Yemeni president announces cosmetic changes to military

By Will Morrow
25 April 2012

Yemen’s recently-installed President Mansour Al-Hadi announced a number of cosmetic changes to the country’s military leadership on April 6, maintaining the repressive security apparatus responsible for killing hundreds of protesters in 2011.

Hadi was installed through a political agreement organised by the United States and the Gulf Cooperation Council (GCC) aimed at ending mass anti-government protests and social unrest. As stipulated in the agreement, former President Ali Abdullah Saleh stepped down in February following a so-called presidential election, in which Hadi was the sole candidate. Hadi, who has been vice president under Saleh since 1994, will hold the post of president as well as commander of the country’s armed forces for at least two years.

This deal has been supported by the entire political establishment—Saleh’s General People’s Congress (GPC) and the opposition Joint Meeting Parties (JMP), which is an alliance of the Islamist Al-Islah party and the former Stalinist Yemeni Socialist Party. Both the GPC and the JMP nominated Hadi as their candidate, and now hold 14 ministerial positions each in the government.

Among the military figures dismissed by Hadi was General Mohammed al-Ahmar, who is Saleh’s half-brother and the head of the country’s air force, as well as Tarek Mohamed Saleh, who is Saleh’s nephew and head of the Presidential Guard. The limited character of these changes was made clear by Hadi’s decision to offer the post of assistant defence minister to Al-Ahmar.

The reshuffle did not affect Brigadier General Ahmed Ali Abdullah Saleh, who is the former president’s son and head of the Republican Guard, or Brigadier General Yahya Mohammed Abdullah Saleh, the former president’s nephew and head of Central Security Forces.

Earlier this year, the JMP and GPC voted to grant legal immunity to all security and government officials who ordered or carried out the killing of unarmed demonstrators during protests in the capital, Sana’a, the southern city of Taiz, and other regions. Saleh remains the leader of the GPC and has given no indication of retiring from political life.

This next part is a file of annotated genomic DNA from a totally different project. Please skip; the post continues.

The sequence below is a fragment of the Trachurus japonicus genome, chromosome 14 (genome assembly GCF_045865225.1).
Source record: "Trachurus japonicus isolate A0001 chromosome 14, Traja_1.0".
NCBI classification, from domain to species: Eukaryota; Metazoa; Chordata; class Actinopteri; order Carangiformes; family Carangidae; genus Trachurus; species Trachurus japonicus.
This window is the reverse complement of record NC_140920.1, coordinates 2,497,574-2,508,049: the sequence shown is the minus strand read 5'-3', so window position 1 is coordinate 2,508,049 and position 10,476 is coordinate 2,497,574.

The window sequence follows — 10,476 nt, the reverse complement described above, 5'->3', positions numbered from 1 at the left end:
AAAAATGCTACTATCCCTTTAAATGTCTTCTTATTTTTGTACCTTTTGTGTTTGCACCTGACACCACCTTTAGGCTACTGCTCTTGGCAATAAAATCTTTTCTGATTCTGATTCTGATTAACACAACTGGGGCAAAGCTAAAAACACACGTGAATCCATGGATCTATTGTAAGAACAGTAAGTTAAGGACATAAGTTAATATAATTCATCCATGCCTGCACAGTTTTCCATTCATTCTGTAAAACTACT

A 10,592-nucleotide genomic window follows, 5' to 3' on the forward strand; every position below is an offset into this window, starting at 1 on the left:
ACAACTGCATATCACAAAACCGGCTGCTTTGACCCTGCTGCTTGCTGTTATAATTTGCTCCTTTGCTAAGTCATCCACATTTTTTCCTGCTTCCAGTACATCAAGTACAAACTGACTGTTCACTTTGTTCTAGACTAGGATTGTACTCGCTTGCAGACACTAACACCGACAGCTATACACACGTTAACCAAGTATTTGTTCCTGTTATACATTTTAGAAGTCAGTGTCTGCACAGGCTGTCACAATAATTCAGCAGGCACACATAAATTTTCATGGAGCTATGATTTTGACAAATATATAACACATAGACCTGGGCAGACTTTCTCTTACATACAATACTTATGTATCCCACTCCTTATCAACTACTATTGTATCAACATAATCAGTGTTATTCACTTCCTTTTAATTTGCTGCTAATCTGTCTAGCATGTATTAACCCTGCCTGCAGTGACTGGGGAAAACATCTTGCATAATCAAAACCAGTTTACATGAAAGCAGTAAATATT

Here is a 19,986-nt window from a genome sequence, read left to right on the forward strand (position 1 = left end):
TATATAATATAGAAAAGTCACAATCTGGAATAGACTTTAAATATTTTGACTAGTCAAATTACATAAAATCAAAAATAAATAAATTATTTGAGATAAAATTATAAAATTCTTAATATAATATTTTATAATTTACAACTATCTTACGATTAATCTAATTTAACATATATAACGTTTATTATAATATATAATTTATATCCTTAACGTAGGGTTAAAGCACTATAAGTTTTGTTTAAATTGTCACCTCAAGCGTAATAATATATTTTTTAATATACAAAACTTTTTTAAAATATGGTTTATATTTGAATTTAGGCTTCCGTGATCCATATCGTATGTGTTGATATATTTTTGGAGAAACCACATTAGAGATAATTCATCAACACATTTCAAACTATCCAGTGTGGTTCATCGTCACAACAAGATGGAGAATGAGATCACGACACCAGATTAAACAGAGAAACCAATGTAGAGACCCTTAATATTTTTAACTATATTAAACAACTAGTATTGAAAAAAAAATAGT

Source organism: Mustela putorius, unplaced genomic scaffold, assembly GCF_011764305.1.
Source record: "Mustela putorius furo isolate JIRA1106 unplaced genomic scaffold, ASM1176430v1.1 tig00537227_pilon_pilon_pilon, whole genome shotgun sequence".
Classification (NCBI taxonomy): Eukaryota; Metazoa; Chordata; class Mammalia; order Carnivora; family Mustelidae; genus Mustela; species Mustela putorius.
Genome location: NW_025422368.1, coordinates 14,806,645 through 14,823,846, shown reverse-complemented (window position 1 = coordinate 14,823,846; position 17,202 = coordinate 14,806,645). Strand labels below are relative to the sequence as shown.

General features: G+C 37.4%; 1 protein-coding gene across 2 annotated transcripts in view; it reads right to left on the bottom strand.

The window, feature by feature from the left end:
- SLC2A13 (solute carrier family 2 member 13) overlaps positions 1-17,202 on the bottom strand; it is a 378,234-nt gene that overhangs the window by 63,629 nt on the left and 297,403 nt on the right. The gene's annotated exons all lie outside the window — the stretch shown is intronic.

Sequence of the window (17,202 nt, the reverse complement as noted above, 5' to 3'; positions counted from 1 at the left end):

Hadi announced the changes amid continuing hostility to the GCC deal and protests calling for the trial of Saleh and other officials. On April 6, tens of thousands protested in Sana’a and other regions, calling for Saleh to be prosecuted and for his relatives to be removed from leading posts in the country’s military and security apparatus. They also called for the new government to release demonstrators arrested last year.

Similar demonstrations were held on March 23. The Associated Press reported protesters carrying “posters showing Saleh with a noose around his neck and many chanted demanding retribution for those killed in Saleh’s crackdown on protesters.”

Demonstrators remain camped out in Change Square in Sana’a, which has been a permanent protest site since February 2011. Marwa Al-Ariqi, a protester at Change Square, told the Yemen Times she did not vote in the elections and disagreed with the power-sharing agreement between the JMP and the “corrupt regime.” She added: “I would consider myself a traitor to the blood of martyrs if I voted.”

Living standards of the population have deteriorated in the past year. Official unemployment is estimated to be more than 50 percent. A November 2011 UNICEF report noted that the child malnourishment rate in the town of Hodeida exceeded 30 percent—more than double the “critical limit.”

The announced changes to the military hierarchy will do little to placate the protesters. Hadi’s main aim was to settle ongoing tribal and factional disputes within the country’s military and unify the security forces under the new government. The reshuffle was also likely an attempt to prevent powerful members of Saleh’s family from turning against the new government.

The sharp tensions in the ruling elite were immediately evident. The day after the announcement, forces loyal to Mohammed Al-Ahmar and members of the Hamdan tribe took control of Sana’a airport. Ahmar reportedly refused to accept his dismissal as air force chief unless figures from the Hashed tribal federation were exiled. Ahmar also demanded that the recently appointed defence minister be dismissed, along with the General Ali Mohsen.

During the protests in 2011, sections of the military led by Ali Mohsen, as well as the Hashed tribal federation, defected from the Saleh regime and appealed to the major powers to back them. The First Armoured division led by Mohsen carved out a section of the capital, while the Hashed federation in the north of Sana’a fought with government security forces. According to Human Rights Watch, which visited Yemen between March 15 and April 3, “Sana’a and other cities remain divided into zones controlled by an array of military, paramilitary, and tribal forces.”

Notwithstanding the cosmetic character of Hadi’s announcement, Washington cynically hailed it. US State Department spokesman Mark Toner declared: “The changes signify the National Consensus Government’s commitment to fulfilling the aspirations of the Yemeni people and restoring stability to the country.” The overriding concern of the Obama administration has been to leave the Yemeni state apparatus intact to order to further US strategic interests in the Middle East.

A report by the Bureau of Investigative Journalism on March 29 detailed the escalation of US military involvement in Yemen over the past year. The report said at least six US drone strikes had taken place in March alone. Since May 2011, the bureau estimated that there had been up to 35 strikes, with between 55 and 105 civilians killed.